A supporter of the fringe far-right conspiracy theory movement known as QAnon has won a congressional primary in Colorado, putting her in contention for a Republican-held seat in the House of Representatives.
Lauren Boebert, who runs a restaurant in Rifle, Colorado where employees openly carry firearms, described her views on the QAnon movement in a May interview with conspiracy theorist Ann Vandersteel.
While explaining that her mother is more devoted to the movement than she is, Ms Boebert said that “Honestly, everything I’ve heard of Q – I hope that this is real. Because it only means America is getting stronger and better, and people are returning to conservative values, and that’s what I’m for.
“And so everything that I have heard of this movement is only motivating and encouraging and bringing people together stronger, and if this is real, then it could be really great for our country.”
While he originally endorsed Ms Boebert’s opponent, incumbent Steve Tipton, he offered her his congratulations in a tweet after the result was announced.
Asked by the Huffington Post whether the party would disavow Ms Boebert’s statements, a National Republican Congressional Committee spokesperson told the Huffington Post that “We’ll get back to you when Cheri Bustos and the DCCC disavow dangerous conspiracy theorists like Nancy Pelosi and Adam Schiff who have pushed without evidence their wild-eyed claims that the president of the United States of America is actually a secret Russian double agent under control of the Kremlin”.
The Independent has contacted the committee and Ms Boebert's campaign for further comment.
QAnon, which has been described as a cult or even a nascent religion, is an online movement whose followers embrace a long list of interlinked conspiracy theories, some of them bizarre in the extreme. Among its core tenets is that a shadowy globalist cabal of political and celebrity paedophiles – including the Clintons and Oprah Winfrey – is plotting to overthrow Donald Trump with the help of the “deep state”.
These events, followers believe, have been foretold by “Q”, an anonymous figure (or figures) who posts cryptic messages, or “Q drops”, on a series of internet platforms. The movement’s followers pore over these in minute detail, interpreting them to mean all manner of things; however, they coalesce around the idea that Mr Trump himself is somehow at the centre of events.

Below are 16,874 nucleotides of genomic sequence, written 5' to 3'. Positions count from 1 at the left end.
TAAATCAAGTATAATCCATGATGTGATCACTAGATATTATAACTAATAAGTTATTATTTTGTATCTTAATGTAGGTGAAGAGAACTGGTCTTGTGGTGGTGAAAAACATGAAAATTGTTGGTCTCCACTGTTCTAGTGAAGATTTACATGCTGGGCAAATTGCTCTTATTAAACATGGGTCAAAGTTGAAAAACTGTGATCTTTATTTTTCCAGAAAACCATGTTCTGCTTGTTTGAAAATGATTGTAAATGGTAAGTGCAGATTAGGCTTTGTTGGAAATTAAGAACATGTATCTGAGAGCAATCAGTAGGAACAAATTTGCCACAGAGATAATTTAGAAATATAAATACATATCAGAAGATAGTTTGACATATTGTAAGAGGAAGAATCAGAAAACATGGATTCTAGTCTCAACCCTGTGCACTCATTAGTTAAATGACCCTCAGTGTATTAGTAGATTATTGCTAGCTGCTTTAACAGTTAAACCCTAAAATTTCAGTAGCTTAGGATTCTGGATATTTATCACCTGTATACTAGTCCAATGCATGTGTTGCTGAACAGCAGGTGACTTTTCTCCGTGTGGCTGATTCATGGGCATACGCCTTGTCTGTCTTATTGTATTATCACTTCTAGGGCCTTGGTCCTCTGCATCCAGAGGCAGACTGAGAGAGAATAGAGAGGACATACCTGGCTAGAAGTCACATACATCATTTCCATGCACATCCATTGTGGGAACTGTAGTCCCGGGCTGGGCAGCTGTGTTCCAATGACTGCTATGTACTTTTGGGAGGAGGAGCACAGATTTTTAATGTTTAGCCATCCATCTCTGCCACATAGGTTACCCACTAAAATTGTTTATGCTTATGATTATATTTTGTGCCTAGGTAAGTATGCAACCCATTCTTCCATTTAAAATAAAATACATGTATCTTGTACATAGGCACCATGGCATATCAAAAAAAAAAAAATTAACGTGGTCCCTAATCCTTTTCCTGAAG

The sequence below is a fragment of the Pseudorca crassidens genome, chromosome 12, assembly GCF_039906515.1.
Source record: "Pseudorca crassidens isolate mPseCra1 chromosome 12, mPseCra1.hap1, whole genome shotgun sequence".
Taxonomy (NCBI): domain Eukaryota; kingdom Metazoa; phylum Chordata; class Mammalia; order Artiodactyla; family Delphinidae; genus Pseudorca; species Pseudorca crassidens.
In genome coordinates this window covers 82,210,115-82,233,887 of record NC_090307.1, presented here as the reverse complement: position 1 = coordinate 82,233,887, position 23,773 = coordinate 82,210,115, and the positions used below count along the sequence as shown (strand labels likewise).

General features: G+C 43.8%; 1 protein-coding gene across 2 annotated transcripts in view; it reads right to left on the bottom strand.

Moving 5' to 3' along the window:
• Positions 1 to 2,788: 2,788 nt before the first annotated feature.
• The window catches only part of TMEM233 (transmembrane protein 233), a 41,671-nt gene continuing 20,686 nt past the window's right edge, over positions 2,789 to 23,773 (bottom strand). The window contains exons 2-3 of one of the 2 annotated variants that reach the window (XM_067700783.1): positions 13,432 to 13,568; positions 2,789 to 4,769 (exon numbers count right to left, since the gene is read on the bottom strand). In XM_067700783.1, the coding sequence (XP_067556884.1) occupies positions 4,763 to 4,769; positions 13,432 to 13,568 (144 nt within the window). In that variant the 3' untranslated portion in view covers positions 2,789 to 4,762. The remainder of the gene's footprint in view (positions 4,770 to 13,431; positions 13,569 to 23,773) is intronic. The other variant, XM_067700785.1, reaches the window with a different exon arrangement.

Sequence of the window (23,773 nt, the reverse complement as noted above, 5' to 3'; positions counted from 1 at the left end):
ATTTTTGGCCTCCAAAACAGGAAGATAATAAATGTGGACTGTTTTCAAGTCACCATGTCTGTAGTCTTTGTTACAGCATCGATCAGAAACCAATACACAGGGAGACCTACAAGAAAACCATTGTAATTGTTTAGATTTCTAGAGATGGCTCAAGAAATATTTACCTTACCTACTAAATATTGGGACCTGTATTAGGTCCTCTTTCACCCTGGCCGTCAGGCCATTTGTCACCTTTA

Thank you, Mr. President!
Freedom is a great motivator! https://t.co/X6L81mi04o
— Lauren Boebert for Congress (R-CO3) (@laurenboebert)
Among other Republican candidates endorsing QAnon is Marjorie Taylor Greene, who is heavily favoured to win a solidly Republican seat in northwest Georgia provided she gets through a primary runoff next month. In a 2017 YouTube video, she expressed her enthusiasm: “I’m very excited about that now there’s a once-in-a-lifetime opportunity to take this global cabal of Satan-worshipping paedophiles out, and I think we have the president to do it.”
Elsewhere, out-and-out QAnon follower Joe Rae Perkins recently won the Republican Senate primary in Oregon. However, the seat is considered safely Democratic, and she is not expected to make it to Congress.
Among followers, Q’s identity and proximity to the president himself remains a matter of debate. However, Mr Trump has retweeted scores of messages using well-known QAnon references, including the distinctive hashtag #WWG1WGA (“where we go one, we go all”) and allusions to “the storm” – an imagined purge of the “swamp” in which Mr Trump’s enemies will be executed or sent to Guantanamo Bay.
Ms Boebert’s chances of making it to the House of Representatives are unclear. While Colorado’s third district has been in Republican hands since Mr Tipton won it in 2010, it was already considered reasonably competitive before Ms Boebert won the primary.
With Joe Biden polling well in the Democratic-leaning state, the choice of a relatively fringe Republican candidate will give the Democrats hope of recapturing the district as they work hard to keep control of the house.